While enjoying my train ride towards the south of Taiwan, I received an even more joyful message from Pia. She complimented my efforts in my previous lectures and asked me if I wanted to be one of the guest lectures for an event in Taichung. Without hesitation, I said I’d love to be part of it. She immediately put me in contact with Phoebe, the teacher who’s organizing the event. We kept in contact and talked about what the event’s theme was.
After a weekend in Tainan, I went straight to Taichung since my classes were in the evening. I went there early and was picked up by Teacher Phoebe. Her class invited me to join their Chemistry class which was in Chinese, but I politely refused since I didn’t know any Chinese and I was reading a book then. Afterwards, a group of high school boys invited me to join their class for lunch which turned out to be a nice meal. They took me for a tour of their campus. I appreciated their effort to keep an enthusiastic conversation with me. I discovered a lot about their interests, hobbies, and even their plans for the near future. At around 2’o clock in the afternoon, we watched performances from each organization or the so called “clubs.” The acts varied from playing instruments to dancing. I was thrilled to witness these kids showcasing their talents in front of the whole high school.
With the theme of “Cross-Cultural Talk about Boys and Girls,” there were other foreign students (Malaysia, Spain, and Paraguay) who were also invited to share about their culture. I was introduced and asked to do the first sharing. In the same way like my previous lectures, I gave them a brief background of myself, the gist of Philippines’ best, an overview of my experiences, and an opinion of how I like (love) Taiwan. As always, they’re shocked that I have very intense feelings about Taiwan and they’re wondering how I’ve seen so much of their country in such a short period of time I’ve been there. With these reactions, I would grin and tell them bits of my crazy adventures (hitchhiking, farming, mispronounced Chinese words, etc).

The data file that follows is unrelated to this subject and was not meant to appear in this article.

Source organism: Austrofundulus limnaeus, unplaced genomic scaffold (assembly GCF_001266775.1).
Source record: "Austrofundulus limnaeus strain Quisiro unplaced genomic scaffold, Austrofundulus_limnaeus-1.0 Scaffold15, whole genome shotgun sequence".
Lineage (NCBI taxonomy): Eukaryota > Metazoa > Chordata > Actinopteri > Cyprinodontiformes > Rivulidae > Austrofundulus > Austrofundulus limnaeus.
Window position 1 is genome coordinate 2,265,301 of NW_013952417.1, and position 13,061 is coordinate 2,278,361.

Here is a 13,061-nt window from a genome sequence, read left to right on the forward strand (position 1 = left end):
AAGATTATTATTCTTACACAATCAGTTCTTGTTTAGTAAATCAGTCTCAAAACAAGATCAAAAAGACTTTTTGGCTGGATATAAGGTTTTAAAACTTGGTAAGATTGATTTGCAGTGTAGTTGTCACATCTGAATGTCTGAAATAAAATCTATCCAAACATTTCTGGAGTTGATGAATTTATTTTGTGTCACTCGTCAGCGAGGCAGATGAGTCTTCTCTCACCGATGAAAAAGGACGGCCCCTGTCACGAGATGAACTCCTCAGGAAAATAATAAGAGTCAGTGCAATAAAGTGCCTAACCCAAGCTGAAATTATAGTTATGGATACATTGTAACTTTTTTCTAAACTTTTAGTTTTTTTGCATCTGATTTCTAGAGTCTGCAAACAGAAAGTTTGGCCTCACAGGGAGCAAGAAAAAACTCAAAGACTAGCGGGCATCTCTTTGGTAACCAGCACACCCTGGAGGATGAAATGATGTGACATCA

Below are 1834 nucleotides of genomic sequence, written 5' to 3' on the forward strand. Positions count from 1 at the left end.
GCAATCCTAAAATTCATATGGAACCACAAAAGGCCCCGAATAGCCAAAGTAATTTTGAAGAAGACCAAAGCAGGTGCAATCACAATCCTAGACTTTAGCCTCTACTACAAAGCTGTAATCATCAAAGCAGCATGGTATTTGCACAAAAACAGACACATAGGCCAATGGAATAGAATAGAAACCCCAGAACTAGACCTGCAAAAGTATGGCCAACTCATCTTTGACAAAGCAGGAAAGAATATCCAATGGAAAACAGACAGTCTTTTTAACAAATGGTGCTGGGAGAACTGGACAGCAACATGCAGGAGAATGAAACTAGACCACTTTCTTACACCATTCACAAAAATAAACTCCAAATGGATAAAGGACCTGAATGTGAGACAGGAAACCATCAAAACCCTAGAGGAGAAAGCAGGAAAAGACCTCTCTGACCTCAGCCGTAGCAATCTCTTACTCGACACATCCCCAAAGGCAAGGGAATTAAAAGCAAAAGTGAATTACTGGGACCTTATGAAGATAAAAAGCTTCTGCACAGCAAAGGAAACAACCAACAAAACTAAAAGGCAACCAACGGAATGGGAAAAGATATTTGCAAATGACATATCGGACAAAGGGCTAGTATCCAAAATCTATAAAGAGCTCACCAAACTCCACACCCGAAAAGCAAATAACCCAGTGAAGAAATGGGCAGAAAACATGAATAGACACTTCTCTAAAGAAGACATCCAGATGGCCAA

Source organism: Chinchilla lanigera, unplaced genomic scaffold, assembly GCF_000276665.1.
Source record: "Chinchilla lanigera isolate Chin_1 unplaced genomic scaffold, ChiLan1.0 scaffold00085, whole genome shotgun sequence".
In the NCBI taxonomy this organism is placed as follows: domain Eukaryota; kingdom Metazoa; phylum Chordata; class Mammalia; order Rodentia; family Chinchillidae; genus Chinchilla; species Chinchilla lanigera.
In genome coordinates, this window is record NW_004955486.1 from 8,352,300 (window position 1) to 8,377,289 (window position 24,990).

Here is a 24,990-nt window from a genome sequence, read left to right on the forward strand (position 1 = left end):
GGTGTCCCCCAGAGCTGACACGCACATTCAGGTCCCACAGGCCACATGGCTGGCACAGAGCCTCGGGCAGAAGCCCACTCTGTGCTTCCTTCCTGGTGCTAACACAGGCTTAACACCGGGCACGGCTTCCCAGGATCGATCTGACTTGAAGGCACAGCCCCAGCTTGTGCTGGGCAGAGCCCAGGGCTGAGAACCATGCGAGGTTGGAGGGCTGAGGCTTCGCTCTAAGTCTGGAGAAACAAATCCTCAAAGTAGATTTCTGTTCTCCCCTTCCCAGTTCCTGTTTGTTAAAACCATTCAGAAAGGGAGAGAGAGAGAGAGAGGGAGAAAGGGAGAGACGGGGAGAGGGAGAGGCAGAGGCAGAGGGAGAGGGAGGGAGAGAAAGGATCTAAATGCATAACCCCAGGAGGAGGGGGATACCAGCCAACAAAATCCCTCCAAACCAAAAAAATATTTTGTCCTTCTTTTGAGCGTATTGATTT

Likewise, the other guest lecturers shared about their respective cultures. What took my attention were the lectures of the guy from Malaysia and also Victor and Gonzalo’s. (I forgot the name of the Malaysian guy, pardon me.) They shared how they viewed the cultures of their own countries were to that of Taiwan. There were striking similarities and differences. Of course, some ridiculous culture shocks were also mentioned. Victor particularly pointed out what has also bothered me which was the dogs in strollers! It’s an absurd trend, at least in our perspective.
Afterwards, we proceeded to the next part of the event which was focused on gender stereotypes. Questions about the habits, behaviors, expectations, and communication methods of “boys and girls” rose during the discussion. I was assigned to a group of girls then to a group of boys. They were eager to know how it is like in the Philippines, for both boys and girls. With a vast amount of stories rooting from personal experiences and historical knowledge, I (hope to have) enlightened them about the non-existence of gender boundaries. I emphasized on how it should be equal for both men and women.
In a lighter topic, the rest of the afternoon was filled with Taiwanese snacks and milk teas! Though I wasn’t able to participate in the succeeding weekends, I’m still grateful to have been granted the opportunity to visit this high school.